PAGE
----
August 30, 2017

Book Review: Walden

I remember reading Walden quickly in high school because it seemed like a good thing to do. I decided to listen to the audio book via Librivox because it seemed like an enjoyable thing to do.

I was very pleased with certain parts of Walden. Thoreau's descriptions of his days, of the landscape, etc, are most enjoyable. Many of his critiques of modern man still apply with equal accuracy today. But as to his positive philosophiziing, his transcendentalism just doesn't cut the mustard. And he spends far too much time on it. He also is not quite the poet he apparently finds himself to be.

On the whole, I think it's a book worth reading, and I in no way regret listening to it. Gordon Mackenzie is, I believe, the fellow who read the version I listened to, and his reading style was thoroughly enjoyable.

August 15, 2017

Christianity and Transgenderism

Rod Dreher has a very worth-reading interview with Andrew T. Walker, author of the new book, God and the Transgender Debate. One especially provocative and insightful quote from Walker:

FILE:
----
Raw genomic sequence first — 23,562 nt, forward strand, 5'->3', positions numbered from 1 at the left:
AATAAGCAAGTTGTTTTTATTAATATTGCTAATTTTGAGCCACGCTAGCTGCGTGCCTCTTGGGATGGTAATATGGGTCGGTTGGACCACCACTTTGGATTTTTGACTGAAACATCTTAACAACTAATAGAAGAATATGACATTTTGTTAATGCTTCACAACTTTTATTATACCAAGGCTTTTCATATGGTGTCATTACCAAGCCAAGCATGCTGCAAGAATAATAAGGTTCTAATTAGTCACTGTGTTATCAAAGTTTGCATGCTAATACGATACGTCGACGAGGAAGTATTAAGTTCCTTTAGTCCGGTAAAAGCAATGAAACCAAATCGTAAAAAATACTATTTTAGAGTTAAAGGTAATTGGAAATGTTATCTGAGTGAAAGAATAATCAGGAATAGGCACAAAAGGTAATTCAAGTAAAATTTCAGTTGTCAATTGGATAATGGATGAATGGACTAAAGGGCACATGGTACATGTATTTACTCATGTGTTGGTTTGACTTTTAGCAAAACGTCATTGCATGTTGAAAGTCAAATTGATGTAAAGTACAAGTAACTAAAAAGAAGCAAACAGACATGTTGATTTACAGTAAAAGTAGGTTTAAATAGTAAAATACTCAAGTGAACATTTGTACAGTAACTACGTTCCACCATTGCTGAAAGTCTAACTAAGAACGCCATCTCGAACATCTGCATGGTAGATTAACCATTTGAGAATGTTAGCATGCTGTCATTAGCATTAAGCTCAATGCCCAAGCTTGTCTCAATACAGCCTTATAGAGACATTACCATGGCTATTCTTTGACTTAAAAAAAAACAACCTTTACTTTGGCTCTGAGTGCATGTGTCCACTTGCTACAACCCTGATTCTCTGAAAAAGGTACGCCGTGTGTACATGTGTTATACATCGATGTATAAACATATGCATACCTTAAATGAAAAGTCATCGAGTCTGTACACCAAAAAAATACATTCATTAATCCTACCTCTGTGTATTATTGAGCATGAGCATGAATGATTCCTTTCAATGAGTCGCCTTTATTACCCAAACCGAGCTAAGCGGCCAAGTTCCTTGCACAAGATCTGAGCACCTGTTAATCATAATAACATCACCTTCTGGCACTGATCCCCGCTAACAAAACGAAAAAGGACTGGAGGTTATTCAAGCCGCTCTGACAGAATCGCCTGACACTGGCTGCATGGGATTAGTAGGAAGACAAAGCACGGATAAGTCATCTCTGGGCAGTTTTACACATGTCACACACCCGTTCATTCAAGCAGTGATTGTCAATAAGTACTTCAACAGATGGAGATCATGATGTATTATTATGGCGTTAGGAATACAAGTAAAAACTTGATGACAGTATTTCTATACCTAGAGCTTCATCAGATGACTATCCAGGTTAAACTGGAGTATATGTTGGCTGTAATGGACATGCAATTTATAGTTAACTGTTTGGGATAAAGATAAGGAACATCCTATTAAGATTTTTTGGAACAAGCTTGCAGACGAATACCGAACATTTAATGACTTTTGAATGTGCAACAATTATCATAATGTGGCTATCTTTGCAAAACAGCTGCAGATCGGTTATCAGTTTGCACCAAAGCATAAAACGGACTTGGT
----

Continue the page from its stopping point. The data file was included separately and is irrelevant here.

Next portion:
Children who express gender confusion are now encouraged to explore it. Think about that for a second: We are putting decisions that have a lifetime of consequence into the hands of children unable to do algebra let alone understand the ramifications of their gender.

August 09, 2017

Book Review: Black Elk Speaks

Black Elk SpeaksBlack Elk Speaks by Black Elk
My rating: 4 of 5 stars

I started this book a long time ago. I slowly poked my way through, and thoroughly benefitted from evey step of my pokey way. The extensive footnotes and endnotes, as well as the 10 appendecies, are helpful in pulling apart Neihardt's poetry from Black Elk's actual narrative. As a Christian, I have a lot of questions about the origin of Black Elk's visions. And how reliable one man's memory of events occuring some thirty to sixty years earlier can be thought to be is, well, questionable.

That said, this is a book worth reading. The penetrating criticism of modern life (circa 1930) provided in places by Neihardt and in oter by Black Elk himself, is worthy of pondering. The poetry of what Neihardt writes is simply haunting in places. And one does become more familiar with the story of the Lakota and their dealings with the U.S. Government.

I plan to revisit this book in the future.

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About Me

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I love Jesus, my wife, and my kids. Writing and teaching are two things I have a passion for. Gardening and fishing are cool, too. I blog @ willdole.com, you can reach me @ contact@willdole.com